Price collected 4,000 cavalry near Princeton, Arkansas, and took them to Pocahontas, just south of the Missouri border, where he rendezvoused with Shelby, Fagan, and Marmaduke’s divisions. In total, his newly anointed “Army of Missouri” numbered just over 16,000 men, with 12 artillery pieces and a huge, ponderous wagon train intended to carry the tons of supplies Price would supposedly seize during the raid. However, this new army was very much a hollow organization. Many of the so-called regiments contained nothing but a few officers and support staff, all of whom were to command the flood of new recruits to be garnered as the army moved north. Worst of all, however, only about two-thirds of Price’s men were armed. Apparently, the Federal arsenal in St. Louis would provide them with weapons once it was taken. Until then, almost 5,000 Confederate soldiers would venture into Missouri capable of only hurling rocks at the enemy. On September 19, Price and his army entered Missouri and he reported his men were “in fine health and spirits. We found the roads very rough and bad, but have not suffered much from that cause.”

Price's Raid-Map In St. Louis, General Rosecrans had been aware of Price’s activities, but believed General Steele and his Union army in Little Rock would do something to prevent Price from moving north. As a result, when he learned Price had entered the state, he was surprised and began to hastily consolidate his scattered force of some 11,000 men, calling for reinforcements. General Sherman responded to Rosecrans’ urgent plea for help by immediately sending 4,500 veteran infantrymen from General Andrew Smith’s XVI Corps of the Army of the Tennessee to St. Louis. However, before those reinforcements began to arrive, Rosecrans received the unpleasant news that Price’s army was approaching Pilot Knob and a hexagonal Federal earthwork known as Fort Davidson, only 75 miles south of St. Louis.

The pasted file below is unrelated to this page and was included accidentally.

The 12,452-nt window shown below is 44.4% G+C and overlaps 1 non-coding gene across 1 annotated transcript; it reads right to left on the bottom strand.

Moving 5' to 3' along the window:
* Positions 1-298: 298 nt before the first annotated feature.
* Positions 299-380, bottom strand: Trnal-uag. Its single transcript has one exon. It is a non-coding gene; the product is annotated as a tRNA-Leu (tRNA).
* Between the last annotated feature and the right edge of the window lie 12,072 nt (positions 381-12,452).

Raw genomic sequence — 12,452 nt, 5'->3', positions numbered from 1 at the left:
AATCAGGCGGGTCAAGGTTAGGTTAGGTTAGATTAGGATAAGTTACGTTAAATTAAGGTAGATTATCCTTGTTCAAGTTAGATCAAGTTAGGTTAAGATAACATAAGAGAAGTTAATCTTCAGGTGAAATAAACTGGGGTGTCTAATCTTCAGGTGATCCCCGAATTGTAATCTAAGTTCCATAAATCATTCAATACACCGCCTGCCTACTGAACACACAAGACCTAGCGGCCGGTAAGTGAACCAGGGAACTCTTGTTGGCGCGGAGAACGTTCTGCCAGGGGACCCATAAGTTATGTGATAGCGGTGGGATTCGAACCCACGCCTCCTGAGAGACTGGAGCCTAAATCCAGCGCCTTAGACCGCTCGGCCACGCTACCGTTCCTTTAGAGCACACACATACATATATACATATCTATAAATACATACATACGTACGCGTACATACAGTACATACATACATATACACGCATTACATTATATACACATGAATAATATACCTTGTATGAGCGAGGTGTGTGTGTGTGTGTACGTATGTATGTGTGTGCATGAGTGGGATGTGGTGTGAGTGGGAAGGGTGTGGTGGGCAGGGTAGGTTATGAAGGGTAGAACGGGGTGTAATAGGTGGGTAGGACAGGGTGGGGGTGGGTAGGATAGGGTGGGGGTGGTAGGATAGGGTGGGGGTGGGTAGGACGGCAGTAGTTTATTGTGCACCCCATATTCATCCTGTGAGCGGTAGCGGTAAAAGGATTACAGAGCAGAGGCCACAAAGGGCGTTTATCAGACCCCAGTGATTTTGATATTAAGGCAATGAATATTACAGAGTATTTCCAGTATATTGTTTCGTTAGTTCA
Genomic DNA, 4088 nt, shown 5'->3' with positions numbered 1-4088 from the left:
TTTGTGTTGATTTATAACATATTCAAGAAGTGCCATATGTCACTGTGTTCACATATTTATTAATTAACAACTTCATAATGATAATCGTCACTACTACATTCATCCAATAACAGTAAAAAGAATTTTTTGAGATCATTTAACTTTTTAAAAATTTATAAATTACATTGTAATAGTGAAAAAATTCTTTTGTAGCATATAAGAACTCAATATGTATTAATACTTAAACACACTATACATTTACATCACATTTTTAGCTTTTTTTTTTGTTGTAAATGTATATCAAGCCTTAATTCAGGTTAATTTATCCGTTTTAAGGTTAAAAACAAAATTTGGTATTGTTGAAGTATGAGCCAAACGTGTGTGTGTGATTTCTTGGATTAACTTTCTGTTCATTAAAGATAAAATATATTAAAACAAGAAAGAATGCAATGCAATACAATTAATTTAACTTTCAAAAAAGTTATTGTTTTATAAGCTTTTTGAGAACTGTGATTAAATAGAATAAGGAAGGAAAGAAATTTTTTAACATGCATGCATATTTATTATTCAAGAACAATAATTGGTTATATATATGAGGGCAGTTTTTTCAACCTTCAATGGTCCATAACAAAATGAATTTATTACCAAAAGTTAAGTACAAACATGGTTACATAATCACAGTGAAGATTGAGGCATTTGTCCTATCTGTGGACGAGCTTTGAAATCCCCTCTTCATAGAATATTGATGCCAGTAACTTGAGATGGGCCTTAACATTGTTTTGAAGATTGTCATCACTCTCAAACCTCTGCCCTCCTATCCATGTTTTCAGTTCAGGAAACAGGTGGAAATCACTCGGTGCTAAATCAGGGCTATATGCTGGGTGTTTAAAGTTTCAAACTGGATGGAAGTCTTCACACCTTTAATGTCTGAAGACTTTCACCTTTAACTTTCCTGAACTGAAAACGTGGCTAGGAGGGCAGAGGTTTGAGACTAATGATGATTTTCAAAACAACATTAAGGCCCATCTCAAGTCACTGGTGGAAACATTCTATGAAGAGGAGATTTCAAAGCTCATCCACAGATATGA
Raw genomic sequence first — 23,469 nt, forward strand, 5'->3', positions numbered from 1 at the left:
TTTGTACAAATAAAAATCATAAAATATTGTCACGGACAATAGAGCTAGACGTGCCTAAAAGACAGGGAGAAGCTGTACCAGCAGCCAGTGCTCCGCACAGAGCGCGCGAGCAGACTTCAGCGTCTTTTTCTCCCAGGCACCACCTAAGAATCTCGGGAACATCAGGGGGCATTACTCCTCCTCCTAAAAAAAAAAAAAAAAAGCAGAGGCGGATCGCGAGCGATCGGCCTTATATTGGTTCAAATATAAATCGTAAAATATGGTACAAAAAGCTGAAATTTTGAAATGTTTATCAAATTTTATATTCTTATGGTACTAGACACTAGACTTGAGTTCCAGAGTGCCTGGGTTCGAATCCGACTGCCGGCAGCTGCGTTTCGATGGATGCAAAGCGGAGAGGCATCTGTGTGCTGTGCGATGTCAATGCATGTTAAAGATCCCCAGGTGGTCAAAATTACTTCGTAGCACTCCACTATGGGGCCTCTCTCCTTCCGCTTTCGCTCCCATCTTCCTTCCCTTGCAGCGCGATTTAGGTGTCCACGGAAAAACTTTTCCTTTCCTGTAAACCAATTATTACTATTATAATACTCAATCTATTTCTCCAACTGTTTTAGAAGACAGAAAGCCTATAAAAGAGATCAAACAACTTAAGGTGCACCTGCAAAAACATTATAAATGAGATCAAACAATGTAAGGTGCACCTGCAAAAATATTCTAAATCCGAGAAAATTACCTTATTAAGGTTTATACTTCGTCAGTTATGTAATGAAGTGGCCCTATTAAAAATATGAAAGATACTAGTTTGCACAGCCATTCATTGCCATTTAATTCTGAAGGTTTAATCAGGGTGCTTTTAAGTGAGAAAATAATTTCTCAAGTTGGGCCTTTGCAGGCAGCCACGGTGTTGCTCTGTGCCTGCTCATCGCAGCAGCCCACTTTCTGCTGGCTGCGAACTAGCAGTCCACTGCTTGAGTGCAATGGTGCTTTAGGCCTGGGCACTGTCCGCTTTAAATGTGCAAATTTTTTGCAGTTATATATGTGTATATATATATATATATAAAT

Ft Davidson Rosecrans had long believed that Price’s objective would be western Missouri, where Confederate sympathies were strongest, and, therefore, he thought this reported “army” approaching St. Louis was just a small force conducting a feint. Still, he needed to know for sure, so he dispatched General Thomas Ewing, Jr. to Fort Davidson to assess the situation. Upon arriving there, Ewing quickly realized that the force approaching Pilot Knob was no feint. He mistakenly estimated its strength as 19,000 men, badly outnumbering Fort Davidson’s garrison of 1,100 men supported by 13 cannon and three mortars. Ewing exchanged messages with Rosecrans, but the latter provided no clear guidance. Therefore, to his credit, Ewing decided to hold the fort and fight it out.

General Thomas Ewing At the same time, the Confederate camp was experiencing disagreement over what to do about Fort Davidson. General Shelby argued that Price should simply go around the fort and move quickly to seize St. Louis. However, Price saw a great opportunity for a quick and resounding victory here. He knew that his army was far superior in numbers to the Union garrison and then there was the matter of General Ewing being in command. Ewing was hated by the state’s pro-Southern community as the man who had issued the infamous Order No. 11, which initiated the forcible deportation of thousands of “disloyal” Missouri families from four counties and included the confiscation or destruction of their farms and homes. In Price’s mind, a victory over Ewing and the capture of Fort Davidson would cause thousands to rally to him. Therefore, he overrode Shelby and ordered an assault on the fort for the morning of September 27.